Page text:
CEDAR RAPIDS, Iowa (KWWL) -- For nearly 10 hours, the Cedar Rapids Civil Service Commission heard evidence in the case of Lucas Jones who was fired this summer from the Cedar Rapids Police Department.
Jones, a sergeant at the time of his firing in June, alleges the department fired him for political pressure, sparked by the police killing of George Floyd, and for bringing forth misconduct allegations against two other officers.
Today, the focus was mostly on what Jones said in 2016 and once again in 2020. The police department going over inconsistencies in two separate testimonies from Jones that both involve a 2016 traffic stop.
"We need our officers to be truthful. It's really the foundation of what we do here at the police department," said Lt. Ryan Ryan Abodeely, who conducted an interview with Jones for Internal Affairs earlier this year.
That traffic stop involved an unidentified Black woman, who was driving with a suspended license. Jones cut her a break, which was potentially against department policy at the time. Based off previous reports from KWWL there are multiple policies that could apply.
Jones was interviewed about the issue by then Cedar Rapids Police Lt. Craig Furnish, who is now an acting Captain within CRPD. The transcript of their interview, conducted in 2017, showed Jones said he didn't know why his microphone didn't record the incident.
Three years later, Jones gave a deposition for a shooting he was involved in that occurred the day after the traffic stop listed above. Internal affrais officers claim deposition transcripts presented to the commission showed Jones saying he "intentionally" turned off that microphone because he was breaking policy.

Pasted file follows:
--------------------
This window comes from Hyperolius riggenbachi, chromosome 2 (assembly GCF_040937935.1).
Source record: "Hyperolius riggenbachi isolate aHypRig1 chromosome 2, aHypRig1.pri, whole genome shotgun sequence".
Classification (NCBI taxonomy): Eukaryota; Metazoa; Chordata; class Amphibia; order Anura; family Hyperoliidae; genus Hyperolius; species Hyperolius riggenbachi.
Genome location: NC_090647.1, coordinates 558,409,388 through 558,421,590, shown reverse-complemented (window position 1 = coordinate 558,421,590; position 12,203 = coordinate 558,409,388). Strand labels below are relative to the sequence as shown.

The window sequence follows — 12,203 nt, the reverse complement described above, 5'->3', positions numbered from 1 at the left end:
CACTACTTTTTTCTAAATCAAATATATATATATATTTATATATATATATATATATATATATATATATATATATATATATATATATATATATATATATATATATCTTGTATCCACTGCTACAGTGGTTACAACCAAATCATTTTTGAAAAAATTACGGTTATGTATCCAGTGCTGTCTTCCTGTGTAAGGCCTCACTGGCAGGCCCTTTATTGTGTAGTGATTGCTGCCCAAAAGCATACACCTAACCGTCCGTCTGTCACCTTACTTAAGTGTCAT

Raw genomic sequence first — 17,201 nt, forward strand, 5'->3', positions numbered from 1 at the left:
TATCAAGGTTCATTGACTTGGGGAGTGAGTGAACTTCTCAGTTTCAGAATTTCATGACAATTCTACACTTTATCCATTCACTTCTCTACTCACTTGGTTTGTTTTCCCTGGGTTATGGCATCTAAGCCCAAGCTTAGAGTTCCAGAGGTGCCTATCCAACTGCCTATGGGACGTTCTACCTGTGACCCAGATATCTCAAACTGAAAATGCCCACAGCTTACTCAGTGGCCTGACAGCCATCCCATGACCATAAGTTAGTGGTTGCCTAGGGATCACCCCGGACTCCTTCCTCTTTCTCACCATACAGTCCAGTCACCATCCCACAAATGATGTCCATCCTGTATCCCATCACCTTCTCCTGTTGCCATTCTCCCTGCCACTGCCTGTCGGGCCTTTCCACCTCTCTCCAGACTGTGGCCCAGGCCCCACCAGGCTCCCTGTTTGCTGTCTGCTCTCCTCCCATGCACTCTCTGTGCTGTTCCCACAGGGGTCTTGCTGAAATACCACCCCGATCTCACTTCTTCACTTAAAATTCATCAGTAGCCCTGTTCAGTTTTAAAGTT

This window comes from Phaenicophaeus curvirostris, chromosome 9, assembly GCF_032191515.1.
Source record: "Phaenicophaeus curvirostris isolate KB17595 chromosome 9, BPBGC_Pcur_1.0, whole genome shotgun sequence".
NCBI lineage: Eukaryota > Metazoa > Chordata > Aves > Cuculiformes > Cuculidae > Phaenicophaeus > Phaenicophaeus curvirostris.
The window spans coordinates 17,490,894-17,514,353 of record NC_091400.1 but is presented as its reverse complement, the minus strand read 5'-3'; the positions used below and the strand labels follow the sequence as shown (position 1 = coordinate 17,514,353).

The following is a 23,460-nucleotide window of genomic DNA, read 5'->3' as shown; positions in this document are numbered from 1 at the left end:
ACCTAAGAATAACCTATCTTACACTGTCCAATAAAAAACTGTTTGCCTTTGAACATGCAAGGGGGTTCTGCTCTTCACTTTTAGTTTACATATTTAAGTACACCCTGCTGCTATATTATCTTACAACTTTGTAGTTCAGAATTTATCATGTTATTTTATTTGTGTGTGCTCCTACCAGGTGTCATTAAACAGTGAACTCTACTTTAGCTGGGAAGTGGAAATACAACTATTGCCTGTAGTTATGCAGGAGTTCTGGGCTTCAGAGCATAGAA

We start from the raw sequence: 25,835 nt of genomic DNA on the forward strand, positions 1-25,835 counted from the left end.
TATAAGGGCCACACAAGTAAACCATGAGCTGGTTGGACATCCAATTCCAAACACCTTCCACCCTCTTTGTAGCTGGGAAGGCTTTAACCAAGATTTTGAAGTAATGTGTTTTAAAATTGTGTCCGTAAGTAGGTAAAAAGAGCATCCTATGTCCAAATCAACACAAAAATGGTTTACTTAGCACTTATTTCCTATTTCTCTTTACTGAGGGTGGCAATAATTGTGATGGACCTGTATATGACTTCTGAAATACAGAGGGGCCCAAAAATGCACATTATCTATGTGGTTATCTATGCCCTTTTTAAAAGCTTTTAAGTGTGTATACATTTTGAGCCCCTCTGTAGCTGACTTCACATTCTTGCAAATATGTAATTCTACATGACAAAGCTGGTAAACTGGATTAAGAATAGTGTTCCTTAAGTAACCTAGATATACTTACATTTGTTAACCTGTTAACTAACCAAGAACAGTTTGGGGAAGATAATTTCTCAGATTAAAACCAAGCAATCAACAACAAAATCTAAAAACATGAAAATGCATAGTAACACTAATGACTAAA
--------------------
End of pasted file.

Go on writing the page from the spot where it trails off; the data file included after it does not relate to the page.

Jones' attorney alleges that memory can be misremembered and that Jones was flustered through an exchange, that read as though it was heated, and should have elaborated more on that answer.
Towards the end of the hearing Tuesday, evidence and testimony focused on an independent polygraph of Jones. It showed no deception based on the questions presented, which police allege were too vague.
"I'm not sure if a polygraph means as much to me as it does to sign the Officer Bill of Rights or to swear that I'm going to tell the truth in a court of law," said Capt. Brett Long.
Jones brought the polygraph to the department for consideration but it was rejected.
The appeal hearing resumes tomorrow at 8 a.m.
This summer, KWWL conducted an exclusive interview with Jones on these issues, which present further information.
To re-watch the 3-part exclusive series with Jones and his attorney, click on the stories below: